Inside the Mills
Finishing Silk Skeins - When the cream colored raw silk comes into the New York market from France, Italy, Austria, Spain, China, Japan and the Levant the bales may look to the uninitiated, like the finished skeins, but the silk worker realizes the immense amount of work expended on the skeins before the come to this final "finishing" process in the skein dyer's trade.
To begin with the throwster wound, doubled and twisted and spun and reeled the threads; the dryer "stripped" and weighted and washed and dyed and washed them again. Thicker by many fibres, heavier by tin or iron salts, lustrous and supple from skillful treatments of oil and acid combined, the skeins from the dryer after drying are placed on wooden pins. The workmen pull them out and "work" them to straighten tangled fibres. Waste is picked out and a final twist is given the skeins to prevent further tangling. After this "finishing" they are packed in bales ready to go to the weavers.
Stripping - Weighting -
Warping - All weaving schemes are reduced to some combination of warp and woof threads. This is the warping room of the weaving plant where the long lengths of the warp that form the weaving base are arranged. After leaving the dyeing plant, where the skeins were finished and put into bales for the weaving, the skeins in another part of the mill were first slipped onto soft silk winding reels and wound onto small spools which were then brought and placed on the pegs as we see them here attached to these vertical "tables". Each table may carry from 100 to 500 pegs. The first task of the operator in weaving, is to gather the ends of silk in each spool and run the parallel threads onto frames in front of those warping wheels at the left, and thence through reels which hold them in place and regulate the number of threads per inch in the warp. This varies from 100 in light goods to 448 threads to an inch in heavy silks. The threads then pass over these huge creels which are eight yards in circumference and are fitted with a measuring apparatus, so that the warp may be cut into the desired lengths. When the creel is full, the warp is wound off onto a huge round warping spool, a cylinder of wood or iron, six or seven inches in diameter, attached to the rear of the warping creel. When enough warp is wound off on this, it is removed and placed in position at the rear of the looms.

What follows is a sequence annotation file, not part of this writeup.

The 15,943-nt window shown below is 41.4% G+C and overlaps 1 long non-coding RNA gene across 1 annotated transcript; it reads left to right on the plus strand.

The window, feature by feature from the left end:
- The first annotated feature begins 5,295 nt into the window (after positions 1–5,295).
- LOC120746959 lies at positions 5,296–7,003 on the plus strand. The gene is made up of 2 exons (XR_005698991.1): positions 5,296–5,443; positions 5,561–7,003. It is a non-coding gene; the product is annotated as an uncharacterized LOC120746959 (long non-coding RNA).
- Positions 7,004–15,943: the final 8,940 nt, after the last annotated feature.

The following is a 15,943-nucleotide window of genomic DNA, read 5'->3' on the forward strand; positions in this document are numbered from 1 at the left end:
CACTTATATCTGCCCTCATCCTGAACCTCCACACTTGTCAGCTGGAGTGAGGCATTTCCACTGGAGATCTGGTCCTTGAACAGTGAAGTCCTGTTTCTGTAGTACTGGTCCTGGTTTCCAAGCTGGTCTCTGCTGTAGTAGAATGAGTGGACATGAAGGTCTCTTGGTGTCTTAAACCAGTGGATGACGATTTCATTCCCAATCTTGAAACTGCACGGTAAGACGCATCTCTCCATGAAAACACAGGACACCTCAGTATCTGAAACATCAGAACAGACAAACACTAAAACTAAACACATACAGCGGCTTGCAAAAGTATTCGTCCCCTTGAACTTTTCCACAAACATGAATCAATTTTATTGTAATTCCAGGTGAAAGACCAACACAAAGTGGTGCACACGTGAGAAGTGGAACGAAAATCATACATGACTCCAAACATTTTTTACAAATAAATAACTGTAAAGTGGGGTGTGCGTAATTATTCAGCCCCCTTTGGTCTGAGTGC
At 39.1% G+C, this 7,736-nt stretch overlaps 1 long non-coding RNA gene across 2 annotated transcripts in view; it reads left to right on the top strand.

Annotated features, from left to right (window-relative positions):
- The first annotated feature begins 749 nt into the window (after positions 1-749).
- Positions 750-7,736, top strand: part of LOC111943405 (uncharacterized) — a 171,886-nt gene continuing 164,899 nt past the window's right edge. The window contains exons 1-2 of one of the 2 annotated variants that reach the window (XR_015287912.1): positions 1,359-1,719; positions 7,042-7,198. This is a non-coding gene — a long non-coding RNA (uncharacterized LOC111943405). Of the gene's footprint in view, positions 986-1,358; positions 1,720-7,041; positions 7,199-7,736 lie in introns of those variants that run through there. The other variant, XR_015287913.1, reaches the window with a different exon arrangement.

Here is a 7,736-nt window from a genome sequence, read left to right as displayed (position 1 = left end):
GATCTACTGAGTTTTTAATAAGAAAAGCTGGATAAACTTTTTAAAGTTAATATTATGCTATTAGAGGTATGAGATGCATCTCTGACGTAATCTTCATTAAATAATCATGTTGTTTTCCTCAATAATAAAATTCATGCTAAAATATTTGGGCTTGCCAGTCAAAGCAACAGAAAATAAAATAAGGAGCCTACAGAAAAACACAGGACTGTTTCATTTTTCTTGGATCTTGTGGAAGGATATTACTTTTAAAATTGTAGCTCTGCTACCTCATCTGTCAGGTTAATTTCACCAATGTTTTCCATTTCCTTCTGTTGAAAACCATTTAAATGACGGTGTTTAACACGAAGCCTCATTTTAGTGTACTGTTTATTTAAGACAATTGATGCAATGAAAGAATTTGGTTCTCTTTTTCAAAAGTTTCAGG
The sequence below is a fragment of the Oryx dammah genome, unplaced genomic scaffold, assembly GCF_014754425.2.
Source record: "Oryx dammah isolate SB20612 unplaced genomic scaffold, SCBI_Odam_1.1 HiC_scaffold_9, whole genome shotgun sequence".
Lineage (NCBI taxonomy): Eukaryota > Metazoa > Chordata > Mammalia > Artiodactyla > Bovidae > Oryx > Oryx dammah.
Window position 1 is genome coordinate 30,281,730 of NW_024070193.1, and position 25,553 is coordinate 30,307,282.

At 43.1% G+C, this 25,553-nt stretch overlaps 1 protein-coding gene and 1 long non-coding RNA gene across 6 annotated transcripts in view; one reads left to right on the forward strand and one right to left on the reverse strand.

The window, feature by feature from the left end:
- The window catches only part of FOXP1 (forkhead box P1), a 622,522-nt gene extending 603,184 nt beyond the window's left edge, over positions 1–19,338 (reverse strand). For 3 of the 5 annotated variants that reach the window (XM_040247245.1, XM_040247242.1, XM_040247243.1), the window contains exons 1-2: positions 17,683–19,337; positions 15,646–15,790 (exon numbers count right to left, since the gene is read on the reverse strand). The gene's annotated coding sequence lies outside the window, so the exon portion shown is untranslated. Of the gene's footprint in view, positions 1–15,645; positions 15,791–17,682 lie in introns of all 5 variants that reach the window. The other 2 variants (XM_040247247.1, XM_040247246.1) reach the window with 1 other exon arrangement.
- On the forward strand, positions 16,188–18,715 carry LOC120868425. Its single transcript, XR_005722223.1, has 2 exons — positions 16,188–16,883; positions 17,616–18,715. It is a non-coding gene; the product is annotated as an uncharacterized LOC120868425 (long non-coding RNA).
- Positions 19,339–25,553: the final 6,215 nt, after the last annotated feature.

Sterocard #11446 Underwood & Underwood Publishers
Sterocard #11449 Underwood & Underwood Publishers
Silk Finishing - The silk as it comes from the hands of dyers, weavers and printers is often too stiff or too soft, too thin or to full , rough, soiled and lusterless, with protruding thread ends. Here are some of the many different styles of machines which, with the nimble fingers of the workers, remedy such defects. There are as many different finishing processes as different qualities and styles of silk fabrics on the market. The peculiar wavy effect in moire is given by running the silk through a finishing machine with rollers on which there are flutings so fine that they cannot be felt by the hand. In another machine the silks are sprayed with a sizing mixture composed of gums, glues, gelatins, waxes, and starches, and after spraying, the silk is rolled in dry, hot paper till thoroughly dried. Then the "breaker" comes into play, such as we see of several different patterns before us. In the one on the right the cloth passes between bars showing deep spiral flutings (alternately right and left) Then for some silks huge calendar presses are used where the goods are ironed between ponderous rollers of metal. In the middle distance we see men engaged in folding the silks, and again against the wall great hydraulic presses which are also used in the finishing process.
The silk is also singed to remove rough nap. White satin is passed over rollers three times before a row of illuminating gas jets. The result of these manifold processes is the fine sheen and gloss and polish on rolls of ready-for-the-market silk.
Sterocard #11456 Underwood & Underwood Publishers
Weaving Ribbons -Silk ribbons are woven in the same fashion as broadgoods. The chief difference is due to the narrower width of the ribbons. On one loom from 20 to 30 ribbons may be woven at the same time. The warp is placed on a beam that is only a large spool in size. The threads of the woof are shot through the warp by a shuttle only a few inches long. Each ribbon has its own shuttle. When the ribbons are woven, they are wound into rolls.
Sterocard #55--(22112)Keystone View Company